Kim Jong Un’s New Year’s address has created the potential for improved inter-Korean relations. Though caution is necessary in dealing with Pyongyang’s peace overtures, Washington and Seoul should work together to leverage Kim’s overture to create an opening for de-escalation in the nuclear standoff between Pyongyang and Washington.
It is understandable that Kim’s speech may be seen as anti-American and a ploy to drive a wedge between Seoul and Washington. Indeed, Kim’s sudden ardent call for inter-Korean reconciliation was surprising when contrasted with previous New Year’s addresses, which lacked that call. Kim devoted much time to the case that peace on the Korean Peninsula will come from inter-Korean cooperation instead of relying on interventions by foreign powers. Kim repeatedly named the United States as the chief foreign power opposed to inter-Korean peace and reconciliation.
For Washington to oppose steps for inter-Korean dialogue underway in the wake of Kim’s speech would be to take Pyongyang’s bait and give credence to Kim’s claim that Washington is an enemy, not a friend, of the Korean people. The United States must counter decades-old North Korean propaganda that it is the chief force behind Korea’s modern tragedies, including partition of the peninsula after World War II, the Korean War, and the continuing division of the peninsula. For decades, the Pyongyang regime has used this propaganda to indoctrinate and rally the North Korean masses behind its rule. Washington needs to demonstrate by words and actions that Kim’s narrative is deceptive. Once the North Korean people come to see that the trumped up existential threat to their country posed by the US is not real, cracks will appear in the foundations of the Kim family regime.
A way out for Washington from the nuclear standoff is to deprive Kim of his rationale for nuclear weapons and the claim that they are necessary for self-defense against Washington’s aggression. Instead of obliging Kim by exchanging threats and taunts, escalating tensions and fueling Pyongyang’s anti-American propaganda, Washington should engage Pyongyang with peace initiatives demonstrating that the US is not an existential threat and that it supports peaceful Korean reunification through inter-Korean dialogue.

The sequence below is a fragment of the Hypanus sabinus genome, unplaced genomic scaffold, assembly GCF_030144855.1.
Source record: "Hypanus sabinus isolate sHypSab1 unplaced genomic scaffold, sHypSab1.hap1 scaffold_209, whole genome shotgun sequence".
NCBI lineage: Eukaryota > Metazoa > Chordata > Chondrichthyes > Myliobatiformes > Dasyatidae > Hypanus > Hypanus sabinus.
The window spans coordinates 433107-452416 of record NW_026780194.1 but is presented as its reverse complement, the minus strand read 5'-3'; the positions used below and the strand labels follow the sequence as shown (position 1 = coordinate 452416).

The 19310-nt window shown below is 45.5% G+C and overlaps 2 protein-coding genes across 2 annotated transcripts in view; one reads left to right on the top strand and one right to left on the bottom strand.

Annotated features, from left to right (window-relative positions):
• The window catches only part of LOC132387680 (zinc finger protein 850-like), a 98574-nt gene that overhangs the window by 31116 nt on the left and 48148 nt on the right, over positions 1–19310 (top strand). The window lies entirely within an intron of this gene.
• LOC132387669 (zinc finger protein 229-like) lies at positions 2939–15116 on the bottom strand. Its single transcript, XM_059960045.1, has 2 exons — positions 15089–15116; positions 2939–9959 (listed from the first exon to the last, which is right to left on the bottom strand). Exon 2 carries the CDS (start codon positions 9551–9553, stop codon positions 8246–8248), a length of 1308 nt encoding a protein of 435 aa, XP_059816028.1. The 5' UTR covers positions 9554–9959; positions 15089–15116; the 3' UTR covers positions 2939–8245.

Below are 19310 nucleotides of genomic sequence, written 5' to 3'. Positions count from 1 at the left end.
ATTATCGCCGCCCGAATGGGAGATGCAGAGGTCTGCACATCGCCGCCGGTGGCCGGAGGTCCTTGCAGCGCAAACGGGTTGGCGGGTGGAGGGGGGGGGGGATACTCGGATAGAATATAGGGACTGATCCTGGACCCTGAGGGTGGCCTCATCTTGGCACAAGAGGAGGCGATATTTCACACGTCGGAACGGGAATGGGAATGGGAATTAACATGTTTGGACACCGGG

Washington has made a step in the right direction by agreeing with Seoul to freeze their joint military exercises during the upcoming winter Olympics in South Korea. Indeed, the Olympics comes almost as a godsend: it has provided the cover necessary for Pyongyang, Seoul, and Washington to call a truce and enter into a de-escalating mode, at least temporarily. If there ever was an acute interstate conflict that the Olympics may have been designed to help de-escalate, this nuclear standoff may be it.
Washington and Seoul enjoy a strong, decades-old alliance that has weathered North Korean provocations and charm offensives. As long as the allies remain in close coordination vis-à-vis Pyongyang, they should be able to overcome any attempt to weaken their alliance and use the opening created by Olympic diplomacy to generate momentum for de-escalating the crisis. Inter-Korean dialogue could lead to direct talks between Pyongyang and Washington that discuss steps such as a post-Olympic freeze in joint military exercises in return for a halt to Pyongyang’s nuclear and missile program. If successful, such steps can pave the way for more confidence-building measures aimed at inducing to North Korea to behave as a responsible member of the international community and its eventual denuclearization.
The international community should support this Olympic momentum for de-escalation. Failure to do so would probably mean a worsening crisis as joint military exercises resume in the spring and Pyongyang likely follows with more nuclear or missile tests.
Jongsoo Lee (email@example.com) is senior managing director at Brock Securities and center associate at Davis Center for Russian and Eurasian Studies, Harvard University. The opinions expressed in this essay are solely his own. He is on Twitter at @jameslee004. This article originally appeared in Asia Unbound and can be found here.
PacNet commentaries and responses represent the views of the respective authors. Alternative viewpoints are always welcomed and encouraged. Click here to request a PacNet subscription.